the effort to protect abortion rights there? ANNE GALLOWAY: Yes, there has been pushback
from the Vermont Right to Life Committee and from Bishop Christopher Coyne, the head of
the Catholic Church here in Vermont. But lawmakers overwhelmingly passed the abortion
rights legislation that I mentioned earlier. And there were Republicans and Democrats alike
who backed it. And, in point of fact, 70 percent of Vermonters
in a recent Pew Research poll said that they support a woman’s right to choose. So there is broad-level support here. It’s not a politically polarizing issue, as
it is in other states. AMNA NAWAZ: Mary Ziegler, this is the million-dollar
question now. Of course, all these restrictive efforts that
have been going into place, is this a question of if or when one of these will get before
the Supreme Court? MARY ZIEGLER: I think it’s a question of when
the Supreme Court will reconsider Roe v. Wade. I don’t think it’s anything like a sure thing
that the Supreme Court will ever consider one of these extreme laws. I think it’s telling that you had figures
like Pat Robertson coming out and saying, this is too far, and the Supreme Court won’t
like this kind of law. We know that Chief Justice Roberts is deeply
concerned about the reputation of the court and about optics, about keeping the court
above the political fray, or at least appearing to do so. We know that Brett Kavanaugh, during his confirmation
hearings, talked a lot about respect for precedent. And it would require the court to really undo
decades of precedent in one decision, with really very little advanced warning that that
was going to happen. And that seems to be kind of a long shot. I think we’re much more likely to see the
court unravel Roe more slowly by upholding kind of a series of more incremental restrictions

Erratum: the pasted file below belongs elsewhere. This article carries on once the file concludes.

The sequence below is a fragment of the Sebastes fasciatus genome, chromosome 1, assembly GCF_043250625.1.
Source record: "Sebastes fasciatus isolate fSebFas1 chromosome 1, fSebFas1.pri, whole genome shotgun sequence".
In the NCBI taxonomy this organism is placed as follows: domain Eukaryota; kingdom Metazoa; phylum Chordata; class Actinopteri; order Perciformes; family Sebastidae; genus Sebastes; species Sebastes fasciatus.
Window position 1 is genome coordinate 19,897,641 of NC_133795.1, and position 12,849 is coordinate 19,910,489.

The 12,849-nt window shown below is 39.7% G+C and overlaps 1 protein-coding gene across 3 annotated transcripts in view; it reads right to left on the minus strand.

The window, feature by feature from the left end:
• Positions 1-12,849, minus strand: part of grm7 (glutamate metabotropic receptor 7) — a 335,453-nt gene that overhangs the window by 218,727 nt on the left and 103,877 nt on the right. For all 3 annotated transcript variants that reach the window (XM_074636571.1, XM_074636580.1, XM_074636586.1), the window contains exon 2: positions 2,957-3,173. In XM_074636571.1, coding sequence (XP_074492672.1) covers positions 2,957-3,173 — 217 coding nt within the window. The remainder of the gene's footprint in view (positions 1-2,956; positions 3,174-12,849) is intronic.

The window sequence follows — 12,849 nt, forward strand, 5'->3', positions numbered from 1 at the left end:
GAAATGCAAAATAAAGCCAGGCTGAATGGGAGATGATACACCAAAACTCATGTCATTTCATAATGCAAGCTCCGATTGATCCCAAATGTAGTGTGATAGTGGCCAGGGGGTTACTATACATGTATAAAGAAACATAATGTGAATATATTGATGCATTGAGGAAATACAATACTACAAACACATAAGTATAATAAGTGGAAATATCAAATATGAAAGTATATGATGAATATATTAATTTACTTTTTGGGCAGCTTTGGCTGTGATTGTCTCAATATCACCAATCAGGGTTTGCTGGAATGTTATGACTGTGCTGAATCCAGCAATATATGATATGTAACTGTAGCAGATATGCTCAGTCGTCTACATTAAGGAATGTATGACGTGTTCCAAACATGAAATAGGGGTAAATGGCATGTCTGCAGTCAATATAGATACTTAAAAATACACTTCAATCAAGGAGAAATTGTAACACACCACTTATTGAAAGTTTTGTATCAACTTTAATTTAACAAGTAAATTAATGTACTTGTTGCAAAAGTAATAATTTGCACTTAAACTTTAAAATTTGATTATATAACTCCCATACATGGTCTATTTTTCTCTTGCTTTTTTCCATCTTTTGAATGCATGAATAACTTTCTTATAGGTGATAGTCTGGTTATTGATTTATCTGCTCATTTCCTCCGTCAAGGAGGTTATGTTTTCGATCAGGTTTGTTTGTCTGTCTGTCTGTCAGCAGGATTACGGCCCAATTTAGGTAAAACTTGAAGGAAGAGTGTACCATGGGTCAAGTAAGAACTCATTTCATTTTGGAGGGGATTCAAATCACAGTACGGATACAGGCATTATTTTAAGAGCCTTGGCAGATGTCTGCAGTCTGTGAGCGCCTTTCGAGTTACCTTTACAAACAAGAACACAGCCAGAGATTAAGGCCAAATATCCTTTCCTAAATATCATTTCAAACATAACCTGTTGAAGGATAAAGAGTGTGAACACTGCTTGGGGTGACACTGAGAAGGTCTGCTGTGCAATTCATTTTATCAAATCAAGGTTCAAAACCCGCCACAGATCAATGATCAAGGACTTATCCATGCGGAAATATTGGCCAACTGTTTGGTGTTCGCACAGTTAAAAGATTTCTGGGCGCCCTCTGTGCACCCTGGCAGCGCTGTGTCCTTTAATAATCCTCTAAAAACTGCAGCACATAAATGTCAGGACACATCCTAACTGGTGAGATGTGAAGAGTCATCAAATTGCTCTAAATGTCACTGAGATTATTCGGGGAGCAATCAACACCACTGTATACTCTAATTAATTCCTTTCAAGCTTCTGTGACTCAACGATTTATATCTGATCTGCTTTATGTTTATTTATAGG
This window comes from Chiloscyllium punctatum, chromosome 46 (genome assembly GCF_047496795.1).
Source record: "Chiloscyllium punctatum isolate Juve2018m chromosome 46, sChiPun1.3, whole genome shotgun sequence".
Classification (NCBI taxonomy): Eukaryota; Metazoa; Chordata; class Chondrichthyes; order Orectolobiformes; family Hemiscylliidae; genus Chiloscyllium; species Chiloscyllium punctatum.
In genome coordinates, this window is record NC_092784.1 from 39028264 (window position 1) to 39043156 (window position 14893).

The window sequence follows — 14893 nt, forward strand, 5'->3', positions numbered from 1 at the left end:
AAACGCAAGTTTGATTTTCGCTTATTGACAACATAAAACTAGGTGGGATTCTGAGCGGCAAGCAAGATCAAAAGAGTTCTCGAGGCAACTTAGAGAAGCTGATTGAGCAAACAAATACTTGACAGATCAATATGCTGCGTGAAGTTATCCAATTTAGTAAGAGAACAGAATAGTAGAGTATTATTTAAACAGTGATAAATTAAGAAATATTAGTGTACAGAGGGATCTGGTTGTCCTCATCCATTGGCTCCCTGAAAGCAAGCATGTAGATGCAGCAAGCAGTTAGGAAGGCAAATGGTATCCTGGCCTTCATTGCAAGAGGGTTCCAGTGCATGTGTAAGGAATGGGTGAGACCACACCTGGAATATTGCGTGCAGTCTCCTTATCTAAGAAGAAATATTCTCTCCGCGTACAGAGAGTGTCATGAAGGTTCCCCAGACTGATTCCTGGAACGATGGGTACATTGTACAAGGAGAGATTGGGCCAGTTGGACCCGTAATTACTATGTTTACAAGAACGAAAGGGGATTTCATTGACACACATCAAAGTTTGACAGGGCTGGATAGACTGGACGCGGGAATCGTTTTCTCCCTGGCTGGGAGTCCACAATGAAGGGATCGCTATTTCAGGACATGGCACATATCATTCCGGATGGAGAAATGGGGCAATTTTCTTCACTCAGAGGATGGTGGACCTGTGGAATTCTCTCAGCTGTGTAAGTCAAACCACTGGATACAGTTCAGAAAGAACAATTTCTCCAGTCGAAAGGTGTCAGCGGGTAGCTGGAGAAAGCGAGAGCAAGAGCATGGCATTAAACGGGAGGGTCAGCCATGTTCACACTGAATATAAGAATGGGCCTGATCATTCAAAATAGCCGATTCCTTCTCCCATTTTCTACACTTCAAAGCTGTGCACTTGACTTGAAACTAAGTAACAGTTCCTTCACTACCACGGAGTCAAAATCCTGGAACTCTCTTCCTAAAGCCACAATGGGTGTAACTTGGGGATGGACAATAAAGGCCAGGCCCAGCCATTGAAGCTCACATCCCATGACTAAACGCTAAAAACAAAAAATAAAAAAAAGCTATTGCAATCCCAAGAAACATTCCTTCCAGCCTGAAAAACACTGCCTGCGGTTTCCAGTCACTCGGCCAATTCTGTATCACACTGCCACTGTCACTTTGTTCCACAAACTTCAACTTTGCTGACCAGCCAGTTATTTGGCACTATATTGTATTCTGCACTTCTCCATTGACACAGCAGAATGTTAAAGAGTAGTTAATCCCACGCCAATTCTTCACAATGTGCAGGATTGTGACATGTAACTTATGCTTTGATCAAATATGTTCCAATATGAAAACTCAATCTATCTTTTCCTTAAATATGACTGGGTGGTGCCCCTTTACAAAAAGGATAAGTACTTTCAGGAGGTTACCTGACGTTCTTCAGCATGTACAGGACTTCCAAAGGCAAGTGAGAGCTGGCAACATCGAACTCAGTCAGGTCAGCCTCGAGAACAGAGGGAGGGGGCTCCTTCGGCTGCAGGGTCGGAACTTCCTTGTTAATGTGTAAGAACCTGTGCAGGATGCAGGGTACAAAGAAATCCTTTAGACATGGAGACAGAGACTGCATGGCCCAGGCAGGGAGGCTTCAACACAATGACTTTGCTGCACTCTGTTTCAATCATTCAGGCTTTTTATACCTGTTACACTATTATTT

and offering some hints that Roe is not long for this world, and then getting rid of Roe
entirely several years down the road, so more kind of like a death of 1,000 cuts than something
sudden, which is what Alabama lawmakers seem to have in mind. AMNA NAWAZ: And is there a sense of a timeline
of when that could happen? MARY ZIEGLER: We don’t really know. I mean, it could start soon, or the court
might want to stay out of abortion altogether for a few years. I mean, I would guess in the next five years,
but it’s really unpredictable. It’s possible that the court could even uphold
a law like the Alabama law. I wouldn’t put money on it, but it’s not out
of the question. I think we’re looking more, though, at a series
of judicial decisions over a number of years, not something that would happen in the next
12 months. AMNA NAWAZ: Mary Ziegler of Florida State
University, Anne Galloway from Vermont’s VTDigger, and Brian Lyman from Alabama’s Montgomery
Advertiser, thanks to all of you for being here. MARY ZIEGLER: Thanks for having us. ANNE GALLOWAY: Thank you. BRIAN LYMAN: Thank you. AMNA NAWAZ: And an update on this story. Just moments ago, Alabama Governor Kay Ivey
signed that abortion bill into law.